Why I haven’t bought PLM yet.

Well, Product Lifecycle Management sounds like a very profound concept. I can see organizational benefits, values, etc… etc… But I’m not buying yet! You are probably familiar with such behavior – it all sounds good, but people are keeping their positions and not moving. So, I tried to analyze and talk with a few of our customers.

Here is my list of “why I’m not buying yet”?

1. Complexity. This is key. I mentioned it yesterday in a separate blog post called “Complexity Kills…”. It’s too complex to be true. I’m afraid that when I start following all the processes, recommendations, models, and user interfaces…. I see too much. So, in this situation, my reaction is – you guys are too smart and too complex for me.

2. Need to change the way I work. PLM comes with a state of mind “We know how to change it — believe me!” My user’s position here is that I want be able first to see how PLM handles my environment. So, from this standpoint, I want the company to be able to implement PLM, see how it works in not optimized way and then optimize everything.

3. Additional hassle to handle. Unfortunately, this is another system on the table. I need to learn it, handle it separately, ultimately work on this system separately. So, I don’t like this idea :) …

4. Want LEGO approach. This is want I want. I want my PLM LEGOLAND. I want to add blocks as easily as possible – to play with them, allow to users to play with them, and only after we’ll see how it flies in the organization – by moving it to the user’s daily work. And… one more thing: Users need to be part of this process. They need to provide inputs interactively– not only to see it.

So, what is my bottom line? I want to go with the Toyota approach – “test before design”.  So, afterwards, we will make the system simple — the main approach will be to see how the system can work in the organization AS IS, use it, and improve it with small steps. All this will help people want to buy PLM to improve their daily work within their organizations.

What do you think?

11 Responses to Why I haven’t bought PLM yet.

  1. Hello Oleg-

    Another resistance I’ve seen is that implementing PLM, to many clients, is a financial burden that doesn’t bring in revenue, like a new product for example.

    So the PLM implementation gets pushed back whenever the budget is reviewed by upper management. Upper management is usually unaware of the productivity increase that a robust PLM system can offer.

    Devon Sowell

  2. Hi Devon, Productivity is something that generally considered as slowing when you apply data management technologies and practices. Very few products, in my view, successfully proved different. Today, you cannot build PLM case based on productivity. The most successful PLM case today is to support process(es) that you cannot do without PLM. Best, Oleg

  3. Cam Bickel says:

    We have used Agile PLM for 10 years. It took our ECO cycle time from months down to days – or minutes when we need it. We also reduced the clerical headcount for change processing. Some of this effort was transferred to individual engineers but this is no different than moving from secretaries typing memos for people vs. them doing it themselves in Word. A little more effort but much more efficient and empowering.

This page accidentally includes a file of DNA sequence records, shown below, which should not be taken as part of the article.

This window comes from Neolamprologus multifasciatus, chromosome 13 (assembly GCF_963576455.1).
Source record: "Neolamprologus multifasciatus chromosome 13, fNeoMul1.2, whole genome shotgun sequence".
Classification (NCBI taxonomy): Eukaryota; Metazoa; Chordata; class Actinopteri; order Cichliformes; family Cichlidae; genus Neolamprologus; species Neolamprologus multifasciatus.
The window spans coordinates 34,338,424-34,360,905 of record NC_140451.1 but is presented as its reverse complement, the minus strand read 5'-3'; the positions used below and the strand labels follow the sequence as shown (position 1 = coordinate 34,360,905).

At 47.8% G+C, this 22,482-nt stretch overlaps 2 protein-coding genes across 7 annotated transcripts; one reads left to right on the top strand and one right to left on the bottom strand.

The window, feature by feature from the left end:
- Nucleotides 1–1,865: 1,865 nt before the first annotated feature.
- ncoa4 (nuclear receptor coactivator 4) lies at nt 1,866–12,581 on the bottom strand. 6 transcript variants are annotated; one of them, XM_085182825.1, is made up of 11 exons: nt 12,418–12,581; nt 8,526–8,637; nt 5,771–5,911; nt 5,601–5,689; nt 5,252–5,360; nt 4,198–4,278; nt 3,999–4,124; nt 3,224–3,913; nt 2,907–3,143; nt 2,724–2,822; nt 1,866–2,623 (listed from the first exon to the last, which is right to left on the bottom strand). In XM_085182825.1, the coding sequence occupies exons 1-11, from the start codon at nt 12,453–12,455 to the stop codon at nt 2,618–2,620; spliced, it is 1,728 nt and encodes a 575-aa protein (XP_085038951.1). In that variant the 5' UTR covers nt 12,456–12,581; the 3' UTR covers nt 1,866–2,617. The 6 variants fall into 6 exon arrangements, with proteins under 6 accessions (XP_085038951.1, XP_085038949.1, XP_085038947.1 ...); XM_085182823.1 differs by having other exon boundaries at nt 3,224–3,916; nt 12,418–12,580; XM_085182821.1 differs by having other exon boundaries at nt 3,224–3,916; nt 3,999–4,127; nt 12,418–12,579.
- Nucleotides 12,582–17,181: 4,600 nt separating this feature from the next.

As far as complexity – we had the benefit of starting when the tool WAS simple and we evolved with it. Even though the tool is much more powerful today you don’t have to do it all at once.

  4. Cam, thanks for you insight and experience share!.. I’m sure PLM have great stories behind. Actually I made some of them too ;). My perspective was more from standpoint of mainstream adoption. On “mainstream highway” it looks complex… yet. Cheers, Oleg.

  5. RE:”It took our ECO cycle time from months down to days – or minutes when we need it. We also reduced the clerical headcount for change processing.”

    This looks like an increase in productivity. :-)

    Devon Sowell

  6. Devon, yes, this is exactly increase of productivity. It it happened in many organizations. -Oleg.

  7. Raj Pillai says:

    You mentioned that when budgets are reviewed, PLM budget is usually the one to be cut. Why is that? How about ERP budgets? They are a lot more expensive than PLM implementations…
    Someone is not proposing the roght ROI for PLM projects. I believe PLM hits at the top line as well as the bottom of a company’s balance sheet.
    my 2 cents…

  8. Raj, I believe today’s problem is that ERP is perceived as must and PLM is perceived as nice to have. This is changed for the last 2-3 years, but still not in mainstream. Cheers, Oleg
    PS. Devon, ball on your side :)… Oleg/

  9. “Raj, I believe today’s problem is that ERP is perceived as must and PLM is perceived as nice to have. This is changed for the last 2-3 years, but still not in mainstream. Cheers, Oleg”

    I agree totally with Oleg’s point of view.

    Devon Sowell

  10. Brian Pye says:

    ERP is a Finance related tool in a way that PLM isn’t seen to be. Therefore the Finance chiefs get to say this one (ERP) gets the budget before the “support” systems like PLM.
    If you don’t have a PLM system and are designing and producing something then you must have some systems to support it which are “working” to some degree. Therefore you can continue to do this until the pressure on cash eases up. This is the top management view, however much they may want to change it.

  11. Hi Brian, Thank you!.. this is good explanation of why ERP is viewed as must and PLM is an option. -Oleg

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